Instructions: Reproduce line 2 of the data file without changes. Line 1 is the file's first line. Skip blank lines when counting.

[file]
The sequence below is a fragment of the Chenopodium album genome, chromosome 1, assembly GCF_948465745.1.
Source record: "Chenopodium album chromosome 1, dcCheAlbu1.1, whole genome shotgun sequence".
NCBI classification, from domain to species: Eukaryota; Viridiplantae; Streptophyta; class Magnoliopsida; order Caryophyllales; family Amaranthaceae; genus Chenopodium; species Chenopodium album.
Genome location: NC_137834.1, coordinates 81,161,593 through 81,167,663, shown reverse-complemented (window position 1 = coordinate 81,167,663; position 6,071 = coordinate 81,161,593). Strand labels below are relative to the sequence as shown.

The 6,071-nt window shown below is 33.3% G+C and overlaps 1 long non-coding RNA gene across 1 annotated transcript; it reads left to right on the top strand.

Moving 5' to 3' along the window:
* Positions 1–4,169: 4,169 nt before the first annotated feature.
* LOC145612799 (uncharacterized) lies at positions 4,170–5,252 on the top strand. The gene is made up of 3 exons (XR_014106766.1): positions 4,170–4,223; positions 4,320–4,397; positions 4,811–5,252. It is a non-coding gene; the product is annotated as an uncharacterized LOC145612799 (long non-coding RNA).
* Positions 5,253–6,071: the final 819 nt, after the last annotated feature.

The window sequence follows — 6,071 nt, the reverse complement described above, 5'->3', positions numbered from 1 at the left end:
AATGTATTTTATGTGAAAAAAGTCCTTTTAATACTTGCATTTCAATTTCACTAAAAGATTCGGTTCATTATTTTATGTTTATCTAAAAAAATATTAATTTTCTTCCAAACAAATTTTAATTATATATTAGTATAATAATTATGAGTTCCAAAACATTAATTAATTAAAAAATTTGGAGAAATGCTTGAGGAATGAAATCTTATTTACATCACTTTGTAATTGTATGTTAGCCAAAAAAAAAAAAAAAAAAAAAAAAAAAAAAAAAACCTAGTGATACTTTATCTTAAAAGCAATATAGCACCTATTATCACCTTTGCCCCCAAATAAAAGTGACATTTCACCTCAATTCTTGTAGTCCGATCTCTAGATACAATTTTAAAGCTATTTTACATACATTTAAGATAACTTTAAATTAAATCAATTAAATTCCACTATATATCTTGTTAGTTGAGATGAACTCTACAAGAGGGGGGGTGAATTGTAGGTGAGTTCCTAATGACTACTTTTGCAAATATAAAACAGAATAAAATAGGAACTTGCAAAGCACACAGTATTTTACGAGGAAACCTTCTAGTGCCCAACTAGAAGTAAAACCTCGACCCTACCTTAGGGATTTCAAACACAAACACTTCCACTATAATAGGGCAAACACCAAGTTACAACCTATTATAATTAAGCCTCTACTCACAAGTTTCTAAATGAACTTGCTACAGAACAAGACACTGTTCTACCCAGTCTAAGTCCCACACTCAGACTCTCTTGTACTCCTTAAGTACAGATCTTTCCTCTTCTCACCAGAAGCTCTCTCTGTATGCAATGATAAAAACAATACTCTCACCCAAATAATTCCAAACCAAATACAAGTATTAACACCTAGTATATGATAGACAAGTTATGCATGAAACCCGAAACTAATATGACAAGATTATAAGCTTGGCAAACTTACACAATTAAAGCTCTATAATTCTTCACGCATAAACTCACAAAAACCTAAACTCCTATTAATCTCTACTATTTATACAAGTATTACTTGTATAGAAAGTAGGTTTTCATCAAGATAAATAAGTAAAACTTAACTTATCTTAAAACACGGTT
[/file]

Source record: "Chenopodium album chromosome 1, dcCheAlbu1.1, whole genome shotgun sequence".